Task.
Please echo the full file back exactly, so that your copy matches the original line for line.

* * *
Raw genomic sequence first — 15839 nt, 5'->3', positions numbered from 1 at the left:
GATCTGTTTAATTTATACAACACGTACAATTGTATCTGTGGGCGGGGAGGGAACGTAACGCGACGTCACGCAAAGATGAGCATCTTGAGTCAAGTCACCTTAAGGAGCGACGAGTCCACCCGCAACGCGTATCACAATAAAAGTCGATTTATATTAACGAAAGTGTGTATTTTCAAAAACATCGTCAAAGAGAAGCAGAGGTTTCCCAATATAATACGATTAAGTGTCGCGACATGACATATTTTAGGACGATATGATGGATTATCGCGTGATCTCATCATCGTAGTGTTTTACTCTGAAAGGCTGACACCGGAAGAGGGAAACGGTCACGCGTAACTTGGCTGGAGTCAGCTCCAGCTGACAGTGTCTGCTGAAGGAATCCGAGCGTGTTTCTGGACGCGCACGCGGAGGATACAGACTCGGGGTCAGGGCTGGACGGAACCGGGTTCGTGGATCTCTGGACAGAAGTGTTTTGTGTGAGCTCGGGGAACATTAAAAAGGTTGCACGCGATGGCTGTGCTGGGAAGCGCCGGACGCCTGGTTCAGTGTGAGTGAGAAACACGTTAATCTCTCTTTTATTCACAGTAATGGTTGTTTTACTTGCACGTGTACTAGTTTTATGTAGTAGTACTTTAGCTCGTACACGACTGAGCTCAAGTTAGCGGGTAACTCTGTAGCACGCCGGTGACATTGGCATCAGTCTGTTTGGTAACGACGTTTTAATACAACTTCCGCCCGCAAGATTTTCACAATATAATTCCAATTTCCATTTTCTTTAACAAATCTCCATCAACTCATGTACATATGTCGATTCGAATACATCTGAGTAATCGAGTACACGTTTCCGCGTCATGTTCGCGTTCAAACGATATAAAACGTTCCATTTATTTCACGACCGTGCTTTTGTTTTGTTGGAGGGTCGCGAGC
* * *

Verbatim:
Raw genomic sequence first — 15839 nt, 5'->3', positions numbered from 1 at the left:
GATCTGTTTAATTTATACAACACGTACAATTGTATCTGTGGGCGGGGAGGGAACGTAACGCGACGTCACGCAAAGATGAGCATCTTGAGTCAAGTCACCTTAAGGAGCGACGAGTCCACCCGCAACGCGTATCACAATAAAAGTCGATTTATATTAACGAAAGTGTGTATTTTCAAAAACATCGTCAAAGAGAAGCAGAGGTTTCCCAATATAATACGATTAAGTGTCGCGACATGACATATTTTAGGACGATATGATGGATTATCGCGTGATCTCATCATCGTAGTGTTTTACTCTGAAAGGCTGACACCGGAAGAGGGAAACGGTCACGCGTAACTTGGCTGGAGTCAGCTCCAGCTGACAGTGTCTGCTGAAGGAATCCGAGCGTGTTTCTGGACGCGCACGCGGAGGATACAGACTCGGGGTCAGGGCTGGACGGAACCGGGTTCGTGGATCTCTGGACAGAAGTGTTTTGTGTGAGCTCGGGGAACATTAAAAAGGTTGCACGCGATGGCTGTGCTGGGAAGCGCCGGACGCCTGGTTCAGTGTGAGTGAGAAACACGTTAATCTCTCTTTTATTCACAGTAATGGTTGTTTTACTTGCACGTGTACTAGTTTTATGTAGTAGTACTTTAGCTCGTACACGACTGAGCTCAAGTTAGCGGGTAACTCTGTAGCACGCCGGTGACATTGGCATCAGTCTGTTTGGTAACGACGTTTTAATACAACTTCCGCCCGCAAGATTTTCACAATATAATTCCAATTTCCATTTTCTTTAACAAATCTCCATCAACTCATGTACATATGTCGATTCGAATACATCTGAGTAATCGAGTACACGTTTCCGCGTCATGTTCGCGTTCAAACGATATAAAACGTTCCATTTATTTCACGACCGTGCTTTTGTTTTGTTGGAGGGTCGCGAGC